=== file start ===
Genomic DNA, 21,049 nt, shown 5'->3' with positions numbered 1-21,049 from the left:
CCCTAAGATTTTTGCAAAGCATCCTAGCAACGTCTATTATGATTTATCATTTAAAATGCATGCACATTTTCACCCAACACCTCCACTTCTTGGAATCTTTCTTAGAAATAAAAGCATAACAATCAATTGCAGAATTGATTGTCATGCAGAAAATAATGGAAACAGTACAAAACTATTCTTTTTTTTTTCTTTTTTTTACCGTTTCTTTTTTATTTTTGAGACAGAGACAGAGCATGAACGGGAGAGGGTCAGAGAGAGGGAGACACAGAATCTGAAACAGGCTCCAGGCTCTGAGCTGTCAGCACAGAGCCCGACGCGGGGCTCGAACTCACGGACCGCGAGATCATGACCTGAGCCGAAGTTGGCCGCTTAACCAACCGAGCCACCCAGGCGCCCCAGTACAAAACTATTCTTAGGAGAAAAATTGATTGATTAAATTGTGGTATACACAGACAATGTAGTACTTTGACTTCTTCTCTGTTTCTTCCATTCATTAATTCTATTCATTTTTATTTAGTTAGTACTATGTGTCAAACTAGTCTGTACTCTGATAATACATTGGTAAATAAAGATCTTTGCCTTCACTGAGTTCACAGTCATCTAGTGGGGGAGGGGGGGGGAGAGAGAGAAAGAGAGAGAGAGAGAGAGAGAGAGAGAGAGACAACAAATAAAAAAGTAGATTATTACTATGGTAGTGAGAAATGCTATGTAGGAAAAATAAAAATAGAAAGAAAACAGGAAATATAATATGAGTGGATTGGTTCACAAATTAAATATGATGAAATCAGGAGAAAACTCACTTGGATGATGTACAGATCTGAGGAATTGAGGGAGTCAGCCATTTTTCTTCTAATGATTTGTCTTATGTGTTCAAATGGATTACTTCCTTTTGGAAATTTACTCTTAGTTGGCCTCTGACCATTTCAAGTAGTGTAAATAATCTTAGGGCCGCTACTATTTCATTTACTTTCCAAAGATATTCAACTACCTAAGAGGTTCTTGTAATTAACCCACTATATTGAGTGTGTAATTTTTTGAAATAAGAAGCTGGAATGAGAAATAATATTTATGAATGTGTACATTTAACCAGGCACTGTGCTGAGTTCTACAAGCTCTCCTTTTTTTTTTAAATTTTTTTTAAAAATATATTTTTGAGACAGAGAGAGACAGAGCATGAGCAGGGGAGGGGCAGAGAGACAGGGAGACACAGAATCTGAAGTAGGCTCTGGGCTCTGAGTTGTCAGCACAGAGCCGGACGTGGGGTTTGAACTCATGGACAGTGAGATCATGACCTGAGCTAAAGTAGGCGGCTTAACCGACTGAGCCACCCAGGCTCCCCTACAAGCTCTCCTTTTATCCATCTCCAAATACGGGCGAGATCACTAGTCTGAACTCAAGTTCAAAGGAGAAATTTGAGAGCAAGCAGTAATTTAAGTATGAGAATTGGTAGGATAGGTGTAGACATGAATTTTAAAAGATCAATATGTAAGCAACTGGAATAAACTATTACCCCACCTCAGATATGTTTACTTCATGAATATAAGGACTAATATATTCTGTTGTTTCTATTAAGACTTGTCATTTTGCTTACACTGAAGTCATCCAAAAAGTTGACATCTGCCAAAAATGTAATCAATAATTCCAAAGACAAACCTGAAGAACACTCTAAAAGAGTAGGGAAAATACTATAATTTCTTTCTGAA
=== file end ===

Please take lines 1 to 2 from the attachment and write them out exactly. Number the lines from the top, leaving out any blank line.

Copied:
Genomic DNA, 21,049 nt, shown 5'->3' with positions numbered 1-21,049 from the left:
CCCTAAGATTTTTGCAAAGCATCCTAGCAACGTCTATTATGATTTATCATTTAAAATGCATGCACATTTTCACCCAACACCTCCACTTCTTGGAATCTTTCTTAGAAATAAAAGCATAACAATCAATTGCAGAATTGATTGTCATGCAGAAAATAATGGAAACAGTACAAAACTATTCTTTTTTTTTTCTTTTTTTTACCGTTTCTTTTTTATTTTTGAGACAGAGACAGAGCATGAACGGGAGAGGGTCAGAGAGAGGGAGACACAGAATCTGAAACAGGCTCCAGGCTCTGAGCTGTCAGCACAGAGCCCGACGCGGGGCTCGAACTCACGGACCGCGAGATCATGACCTGAGCCGAAGTTGGCCGCTTAACCAACCGAGCCACCCAGGCGCCCCAGTACAAAACTATTCTTAGGAGAAAAATTGATTGATTAAATTGTGGTATACACAGACAATGTAGTACTTTGACTTCTTCTCTGTTTCTTCCATTCATTAATTCTATTCATTTTTATTTAGTTAGTACTATGTGTCAAACTAGTCTGTACTCTGATAATACATTGGTAAATAAAGATCTTTGCCTTCACTGAGTTCACAGTCATCTAGTGGGGGAGGGGGGGGGAGAGAGAGAAAGAGAGAGAGAGAGAGAGAGAGAGAGAGAGACAACAAATAAAAAAGTAGATTATTACTATGGTAGTGAGAAATGCTATGTAGGAAAAATAAAAATAGAAAGAAAACAGGAAATATAATATGAGTGGATTGGTTCACAAATTAAATATGATGAAATCAGGAGAAAACTCACTTGGATGATGTACAGATCTGAGGAATTGAGGGAGTCAGCCATTTTTCTTCTAATGATTTGTCTTATGTGTTCAAATGGATTACTTCCTTTTGGAAATTTACTCTTAGTTGGCCTCTGACCATTTCAAGTAGTGTAAATAATCTTAGGGCCGCTACTATTTCATTTACTTTCCAAAGATATTCAACTACCTAAGAGGTTCTTGTAATTAACCCACTATATTGAGTGTGTAATTTTTTGAAATAAGAAGCTGGAATGAGAAATAATATTTATGAATGTGTACATTTAACCAGGCACTGTGCTGAGTTCTACAAGCTCTCCTTTTTTTTTTAAATTTTTTTTAAAAATATATTTTTGAGACAGAGAGAGACAGAGCATGAGCAGGGGAGGGGCAGAGAGACAGGGAGACACAGAATCTGAAGTAGGCTCTGGGCTCTGAGTTGTCAGCACAGAGCCGGACGTGGGGTTTGAACTCATGGACAGTGAGATCATGACCTGAGCTAAAGTAGGCGGCTTAACCGACTGAGCCACCCAGGCTCCCCTACAAGCTCTCCTTTTATCCATCTCCAAATACGGGCGAGATCACTAGTCTGAACTCAAGTTCAAAGGAGAAATTTGAGAGCAAGCAGTAATTTAAGTATGAGAATTGGTAGGATAGGTGTAGACATGAATTTTAAAAGATCAATATGTAAGCAACTGGAATAAACTATTACCCCACCTCAGATATGTTTACTTCATGAATATAAGGACTAATATATTCTGTTGTTTCTATTAAGACTTGTCATTTTGCTTACACTGAAGTCATCCAAAAAGTTGACATCTGCCAAAAATGTAATCAATAATTCCAAAGACAAACCTGAAGAACACTCTAAAAGAGTAGGGAAAATACTATAATTTCTTTCTGAA